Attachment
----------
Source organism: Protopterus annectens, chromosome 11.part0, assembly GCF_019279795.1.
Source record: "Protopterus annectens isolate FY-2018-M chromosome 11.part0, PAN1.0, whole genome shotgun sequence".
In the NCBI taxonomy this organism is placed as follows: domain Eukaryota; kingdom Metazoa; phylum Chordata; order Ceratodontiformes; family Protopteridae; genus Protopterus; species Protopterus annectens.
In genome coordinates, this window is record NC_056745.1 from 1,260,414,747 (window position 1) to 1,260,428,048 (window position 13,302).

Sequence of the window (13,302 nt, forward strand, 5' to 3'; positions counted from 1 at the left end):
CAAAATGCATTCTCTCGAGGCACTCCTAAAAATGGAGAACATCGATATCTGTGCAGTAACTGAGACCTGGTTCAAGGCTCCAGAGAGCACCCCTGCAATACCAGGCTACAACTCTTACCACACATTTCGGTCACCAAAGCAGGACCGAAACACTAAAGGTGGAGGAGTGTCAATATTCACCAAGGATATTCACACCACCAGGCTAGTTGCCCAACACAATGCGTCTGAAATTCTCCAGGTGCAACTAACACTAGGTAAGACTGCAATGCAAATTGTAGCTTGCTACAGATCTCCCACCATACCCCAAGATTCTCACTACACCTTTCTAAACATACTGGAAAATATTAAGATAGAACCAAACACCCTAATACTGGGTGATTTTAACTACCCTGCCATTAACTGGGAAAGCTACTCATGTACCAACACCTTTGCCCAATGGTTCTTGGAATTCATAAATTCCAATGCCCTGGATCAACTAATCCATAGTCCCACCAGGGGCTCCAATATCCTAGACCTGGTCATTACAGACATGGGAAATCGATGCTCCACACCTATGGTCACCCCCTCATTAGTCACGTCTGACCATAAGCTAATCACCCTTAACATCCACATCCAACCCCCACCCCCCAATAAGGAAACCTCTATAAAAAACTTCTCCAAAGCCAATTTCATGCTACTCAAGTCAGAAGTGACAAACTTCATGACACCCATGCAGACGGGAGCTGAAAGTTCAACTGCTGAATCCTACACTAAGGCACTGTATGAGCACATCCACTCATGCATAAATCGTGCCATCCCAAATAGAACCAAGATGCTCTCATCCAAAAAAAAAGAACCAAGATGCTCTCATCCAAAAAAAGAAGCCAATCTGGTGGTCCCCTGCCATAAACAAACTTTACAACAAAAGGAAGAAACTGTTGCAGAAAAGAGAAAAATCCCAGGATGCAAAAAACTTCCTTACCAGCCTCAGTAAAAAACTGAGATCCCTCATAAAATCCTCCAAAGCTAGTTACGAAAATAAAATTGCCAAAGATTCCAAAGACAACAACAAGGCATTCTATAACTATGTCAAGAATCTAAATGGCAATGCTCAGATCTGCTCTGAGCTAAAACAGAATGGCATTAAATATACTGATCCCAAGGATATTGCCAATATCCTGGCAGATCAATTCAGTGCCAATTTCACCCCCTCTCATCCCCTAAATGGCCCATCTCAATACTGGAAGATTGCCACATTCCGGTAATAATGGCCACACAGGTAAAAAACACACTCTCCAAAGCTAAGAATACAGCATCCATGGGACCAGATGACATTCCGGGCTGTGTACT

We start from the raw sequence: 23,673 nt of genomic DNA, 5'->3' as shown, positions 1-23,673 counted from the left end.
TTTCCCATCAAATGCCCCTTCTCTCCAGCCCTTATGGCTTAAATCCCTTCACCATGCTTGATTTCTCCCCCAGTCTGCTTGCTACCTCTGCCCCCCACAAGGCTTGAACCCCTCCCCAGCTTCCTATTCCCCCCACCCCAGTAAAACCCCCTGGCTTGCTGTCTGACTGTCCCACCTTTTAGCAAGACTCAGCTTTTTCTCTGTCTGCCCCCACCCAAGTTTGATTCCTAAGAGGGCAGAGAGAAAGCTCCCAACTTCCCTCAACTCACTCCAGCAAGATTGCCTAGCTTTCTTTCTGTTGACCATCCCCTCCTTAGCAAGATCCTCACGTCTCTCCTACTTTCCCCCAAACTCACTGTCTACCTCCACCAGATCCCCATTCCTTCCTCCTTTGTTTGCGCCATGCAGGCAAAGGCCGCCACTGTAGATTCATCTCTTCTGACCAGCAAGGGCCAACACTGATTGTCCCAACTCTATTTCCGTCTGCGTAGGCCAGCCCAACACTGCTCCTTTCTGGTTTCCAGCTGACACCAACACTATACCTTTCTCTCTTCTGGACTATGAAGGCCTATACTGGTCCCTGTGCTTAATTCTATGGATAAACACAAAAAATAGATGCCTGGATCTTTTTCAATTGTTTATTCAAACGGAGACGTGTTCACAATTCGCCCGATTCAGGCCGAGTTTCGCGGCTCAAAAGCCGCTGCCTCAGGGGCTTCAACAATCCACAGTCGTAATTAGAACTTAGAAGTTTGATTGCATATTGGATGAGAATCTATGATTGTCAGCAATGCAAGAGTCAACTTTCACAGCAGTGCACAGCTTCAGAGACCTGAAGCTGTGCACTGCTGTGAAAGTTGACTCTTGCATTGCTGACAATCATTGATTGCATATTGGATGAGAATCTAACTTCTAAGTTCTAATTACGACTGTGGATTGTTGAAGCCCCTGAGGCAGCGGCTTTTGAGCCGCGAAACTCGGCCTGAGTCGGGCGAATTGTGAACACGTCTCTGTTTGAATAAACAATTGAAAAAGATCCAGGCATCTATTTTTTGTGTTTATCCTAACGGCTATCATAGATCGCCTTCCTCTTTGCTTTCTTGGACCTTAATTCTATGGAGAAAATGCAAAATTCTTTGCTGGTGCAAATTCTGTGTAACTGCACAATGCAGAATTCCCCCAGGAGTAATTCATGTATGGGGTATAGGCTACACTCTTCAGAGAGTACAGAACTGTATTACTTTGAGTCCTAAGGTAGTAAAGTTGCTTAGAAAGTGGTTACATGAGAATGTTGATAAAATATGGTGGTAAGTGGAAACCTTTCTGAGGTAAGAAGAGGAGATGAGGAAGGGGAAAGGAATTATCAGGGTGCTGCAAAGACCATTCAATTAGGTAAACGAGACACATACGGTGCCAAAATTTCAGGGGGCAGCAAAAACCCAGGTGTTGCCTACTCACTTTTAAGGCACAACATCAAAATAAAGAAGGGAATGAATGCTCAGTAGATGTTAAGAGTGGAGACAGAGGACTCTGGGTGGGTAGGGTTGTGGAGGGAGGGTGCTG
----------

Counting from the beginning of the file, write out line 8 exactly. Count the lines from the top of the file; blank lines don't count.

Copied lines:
TTTCCCATCAAATGCCCCTTCTCTCCAGCCCTTATGGCTTAAATCCCTTCACCATGCTTGATTTCTCCCCCAGTCTGCTTGCTACCTCTGCCCCCCACAAGGCTTGAACCCCTCCCCAGCTTCCTATTCCCCCCACCCCAGTAAAACCCCCTGGCTTGCTGTCTGACTGTCCCACCTTTTAGCAAGACTCAGCTTTTTCTCTGTCTGCCCCCACCCAAGTTTGATTCCTAAGAGGGCAGAGAGAAAGCTCCCAACTTCCCTCAACTCACTCCAGCAAGATTGCCTAGCTTTCTTTCTGTTGACCATCCCCTCCTTAGCAAGATCCTCACGTCTCTCCTACTTTCCCCCAAACTCACTGTCTACCTCCACCAGATCCCCATTCCTTCCTCCTTTGTTTGCGCCATGCAGGCAAAGGCCGCCACTGTAGATTCATCTCTTCTGACCAGCAAGGGCCAACACTGATTGTCCCAACTCTATTTCCGTCTGCGTAGGCCAGCCCAACACTGCTCCTTTCTGGTTTCCAGCTGACACCAACACTATACCTTTCTCTCTTCTGGACTATGAAGGCCTATACTGGTCCCTGTGCTTAATTCTATGGATAAACACAAAAAATAGATGCCTGGATCTTTTTCAATTGTTTATTCAAACGGAGACGTGTTCACAATTCGCCCGATTCAGGCCGAGTTTCGCGGCTCAAAAGCCGCTGCCTCAGGGGCTTCAACAATCCACAGTCGTAATTAGAACTTAGAAGTTTGATTGCATATTGGATGAGAATCTATGATTGTCAGCAATGCAAGAGTCAACTTTCACAGCAGTGCACAGCTTCAGAGACCTGAAGCTGTGCACTGCTGTGAAAGTTGACTCTTGCATTGCTGACAATCATTGATTGCATATTGGATGAGAATCTAACTTCTAAGTTCTAATTACGACTGTGGATTGTTGAAGCCCCTGAGGCAGCGGCTTTTGAGCCGCGAAACTCGGCCTGAGTCGGGCGAATTGTGAACACGTCTCTGTTTGAATAAACAATTGAAAAAGATCCAGGCATCTATTTTTTGTGTTTATCCTAACGGCTATCATAGATCGCCTTCCTCTTTGCTTTCTTGGACCTTAATTCTATGGAGAAAATGCAAAATTCTTTGCTGGTGCAAATTCTGTGTAACTGCACAATGCAGAATTCCCCCAGGAGTAATTCATGTATGGGGTATAGGCTACACTCTTCAGAGAGTACAGAACTGTATTACTTTGAGTCCTAAGGTAGTAAAGTTGCTTAGAAAGTGGTTACATGAGAATGTTGATAAAATATGGTGGTAAGTGGAAACCTTTCTGAGGTAAGAAGAGGAGATGAGGAAGGGGAAAGGAATTATCAGGGTGCTGCAAAGACCATTCAATTAGGTAAACGAGACACATACGGTGCCAAAATTTCAGGGGGCAGCAAAAACCCAGGTGTTGCCTACTCACTTTTAAGGCACAACATCAAAATAAAGAAGGGAATGAATGCTCAGTAGATGTTAAGAGTGGAGACAGAGGACTCTGGGTGGGTAGGGTTGTGGAGGGAGGGTGCTG